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Identification: A moderately small sunfish, with a deep body and small mouth. The upper jaw does not extend past the front of the eye. It is distinguished from other sunfish by having a long gill or “ear” flap, and wavy blue lines on the cheek and gill cover. Pectoral fins are short and rounded. Brilliantly colored (especially breeding males) with bright red-orange and iridescent blue spots on the back and sides, grading to mostly red-orange on the belly. Breeding males also develop red-orange color, often streaked with iridescent blue, on the dorsal, anal, and caudal fins. Adults can grow to 9 in., but are usually less than 6 in.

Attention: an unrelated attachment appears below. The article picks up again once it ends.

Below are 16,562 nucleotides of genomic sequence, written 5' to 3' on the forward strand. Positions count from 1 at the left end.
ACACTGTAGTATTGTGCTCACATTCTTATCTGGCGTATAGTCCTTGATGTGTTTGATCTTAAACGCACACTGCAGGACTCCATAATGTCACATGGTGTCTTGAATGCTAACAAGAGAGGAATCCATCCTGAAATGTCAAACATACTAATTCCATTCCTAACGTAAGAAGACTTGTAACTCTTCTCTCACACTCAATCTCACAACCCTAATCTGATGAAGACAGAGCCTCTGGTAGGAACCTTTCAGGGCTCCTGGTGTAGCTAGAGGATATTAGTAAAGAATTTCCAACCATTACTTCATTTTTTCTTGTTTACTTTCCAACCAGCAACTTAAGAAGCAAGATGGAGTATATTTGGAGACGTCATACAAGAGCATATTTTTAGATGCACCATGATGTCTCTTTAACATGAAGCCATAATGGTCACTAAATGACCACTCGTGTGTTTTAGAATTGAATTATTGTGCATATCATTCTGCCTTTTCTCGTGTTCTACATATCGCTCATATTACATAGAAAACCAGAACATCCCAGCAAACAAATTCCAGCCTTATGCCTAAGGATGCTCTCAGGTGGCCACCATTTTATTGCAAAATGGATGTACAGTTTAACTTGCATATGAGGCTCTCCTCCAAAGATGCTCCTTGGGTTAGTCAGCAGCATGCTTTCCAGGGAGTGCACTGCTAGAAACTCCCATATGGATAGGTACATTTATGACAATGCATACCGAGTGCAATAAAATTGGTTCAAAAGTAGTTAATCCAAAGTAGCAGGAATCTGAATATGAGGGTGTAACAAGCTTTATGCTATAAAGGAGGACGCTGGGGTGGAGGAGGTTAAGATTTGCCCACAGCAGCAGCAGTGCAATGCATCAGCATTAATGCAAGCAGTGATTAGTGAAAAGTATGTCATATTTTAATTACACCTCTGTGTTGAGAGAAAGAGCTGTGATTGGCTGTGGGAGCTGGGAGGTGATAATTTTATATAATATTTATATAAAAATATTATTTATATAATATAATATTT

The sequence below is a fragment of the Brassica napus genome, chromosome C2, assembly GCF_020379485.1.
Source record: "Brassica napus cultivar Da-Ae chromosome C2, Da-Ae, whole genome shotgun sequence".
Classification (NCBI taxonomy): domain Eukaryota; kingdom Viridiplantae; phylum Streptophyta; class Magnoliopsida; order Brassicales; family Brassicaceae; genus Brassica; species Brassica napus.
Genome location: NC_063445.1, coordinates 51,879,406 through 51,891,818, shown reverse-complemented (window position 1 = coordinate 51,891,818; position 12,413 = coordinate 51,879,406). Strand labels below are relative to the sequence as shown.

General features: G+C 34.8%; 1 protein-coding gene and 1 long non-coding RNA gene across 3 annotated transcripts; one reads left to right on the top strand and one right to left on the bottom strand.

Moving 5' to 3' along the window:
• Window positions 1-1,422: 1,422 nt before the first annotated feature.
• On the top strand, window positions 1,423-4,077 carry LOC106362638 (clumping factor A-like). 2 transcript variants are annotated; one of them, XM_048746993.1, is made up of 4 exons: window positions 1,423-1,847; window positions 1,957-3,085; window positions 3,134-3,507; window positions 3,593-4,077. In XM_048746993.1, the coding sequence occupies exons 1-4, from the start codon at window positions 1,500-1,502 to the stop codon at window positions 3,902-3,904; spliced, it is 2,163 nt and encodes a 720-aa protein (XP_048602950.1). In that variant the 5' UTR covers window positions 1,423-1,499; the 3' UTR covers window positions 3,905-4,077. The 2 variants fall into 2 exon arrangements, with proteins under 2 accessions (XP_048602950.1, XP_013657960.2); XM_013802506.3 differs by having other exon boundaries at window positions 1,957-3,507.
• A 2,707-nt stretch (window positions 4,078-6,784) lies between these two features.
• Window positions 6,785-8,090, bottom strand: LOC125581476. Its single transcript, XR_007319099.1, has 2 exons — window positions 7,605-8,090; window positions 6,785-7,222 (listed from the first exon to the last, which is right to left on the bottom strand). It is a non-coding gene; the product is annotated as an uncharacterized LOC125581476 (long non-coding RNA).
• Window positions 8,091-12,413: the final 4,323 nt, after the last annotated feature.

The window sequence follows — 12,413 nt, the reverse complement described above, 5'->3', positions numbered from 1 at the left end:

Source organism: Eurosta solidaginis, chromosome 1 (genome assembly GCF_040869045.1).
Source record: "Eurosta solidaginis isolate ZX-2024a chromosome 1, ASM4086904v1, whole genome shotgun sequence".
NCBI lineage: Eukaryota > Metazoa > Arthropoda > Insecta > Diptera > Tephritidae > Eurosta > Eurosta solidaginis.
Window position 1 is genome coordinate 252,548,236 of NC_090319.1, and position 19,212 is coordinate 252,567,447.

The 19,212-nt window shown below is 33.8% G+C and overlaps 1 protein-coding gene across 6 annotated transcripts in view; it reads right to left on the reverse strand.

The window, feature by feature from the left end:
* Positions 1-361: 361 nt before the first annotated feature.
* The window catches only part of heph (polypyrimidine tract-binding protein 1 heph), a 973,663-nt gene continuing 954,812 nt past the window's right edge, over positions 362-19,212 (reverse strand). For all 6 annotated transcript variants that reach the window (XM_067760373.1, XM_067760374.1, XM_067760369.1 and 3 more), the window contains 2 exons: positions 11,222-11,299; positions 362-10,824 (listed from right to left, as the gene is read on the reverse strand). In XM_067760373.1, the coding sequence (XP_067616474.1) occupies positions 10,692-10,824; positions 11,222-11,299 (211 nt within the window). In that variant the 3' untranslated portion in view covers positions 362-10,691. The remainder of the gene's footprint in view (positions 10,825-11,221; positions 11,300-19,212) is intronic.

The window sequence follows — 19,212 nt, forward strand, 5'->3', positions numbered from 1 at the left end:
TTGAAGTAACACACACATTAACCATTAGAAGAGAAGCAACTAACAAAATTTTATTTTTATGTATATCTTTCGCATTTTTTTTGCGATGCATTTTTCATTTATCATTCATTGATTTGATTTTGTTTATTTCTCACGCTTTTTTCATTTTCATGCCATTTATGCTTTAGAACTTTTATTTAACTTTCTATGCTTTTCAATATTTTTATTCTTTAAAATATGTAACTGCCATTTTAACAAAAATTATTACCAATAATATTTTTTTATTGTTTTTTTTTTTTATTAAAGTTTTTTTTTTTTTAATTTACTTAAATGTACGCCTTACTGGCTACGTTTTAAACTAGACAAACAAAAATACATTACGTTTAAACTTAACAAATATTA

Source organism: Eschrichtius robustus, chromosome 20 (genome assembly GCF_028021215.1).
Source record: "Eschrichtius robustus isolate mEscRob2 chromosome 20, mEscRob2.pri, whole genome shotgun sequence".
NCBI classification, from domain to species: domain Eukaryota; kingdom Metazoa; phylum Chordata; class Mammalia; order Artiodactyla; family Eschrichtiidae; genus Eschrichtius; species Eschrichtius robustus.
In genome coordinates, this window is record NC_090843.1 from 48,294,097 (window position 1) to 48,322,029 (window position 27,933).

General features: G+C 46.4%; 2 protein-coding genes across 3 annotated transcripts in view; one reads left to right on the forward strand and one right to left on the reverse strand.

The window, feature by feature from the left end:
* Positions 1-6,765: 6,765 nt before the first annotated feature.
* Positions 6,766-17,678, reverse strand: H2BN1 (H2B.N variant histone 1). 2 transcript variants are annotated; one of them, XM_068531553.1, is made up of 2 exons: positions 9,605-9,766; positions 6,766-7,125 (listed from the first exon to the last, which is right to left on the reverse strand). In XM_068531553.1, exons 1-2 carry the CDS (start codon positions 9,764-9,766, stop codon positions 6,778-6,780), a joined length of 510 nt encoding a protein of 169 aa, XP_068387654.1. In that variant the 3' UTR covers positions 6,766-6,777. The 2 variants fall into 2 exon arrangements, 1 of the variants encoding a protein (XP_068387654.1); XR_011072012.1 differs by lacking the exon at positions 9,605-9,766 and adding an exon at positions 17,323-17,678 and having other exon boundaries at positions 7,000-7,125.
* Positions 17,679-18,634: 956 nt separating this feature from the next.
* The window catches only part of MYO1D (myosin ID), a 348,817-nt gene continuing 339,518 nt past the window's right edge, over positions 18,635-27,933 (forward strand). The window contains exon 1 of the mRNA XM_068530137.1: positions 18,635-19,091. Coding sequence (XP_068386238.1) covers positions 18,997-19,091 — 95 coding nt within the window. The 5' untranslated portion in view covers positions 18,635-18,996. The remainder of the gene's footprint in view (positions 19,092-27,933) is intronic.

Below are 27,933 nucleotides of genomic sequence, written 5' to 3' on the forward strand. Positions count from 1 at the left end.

Distribution and Habitat: Common and abundant throughout the state. The Longear Sunfish is the most common sunfish in Kentucky streams and rivers. It generally prefers clear, quiet pools over gravel or sandy bottoms, but often occurs in large numbers along the shorelines of natural lakes (e.g., oxbows) and reservoirs.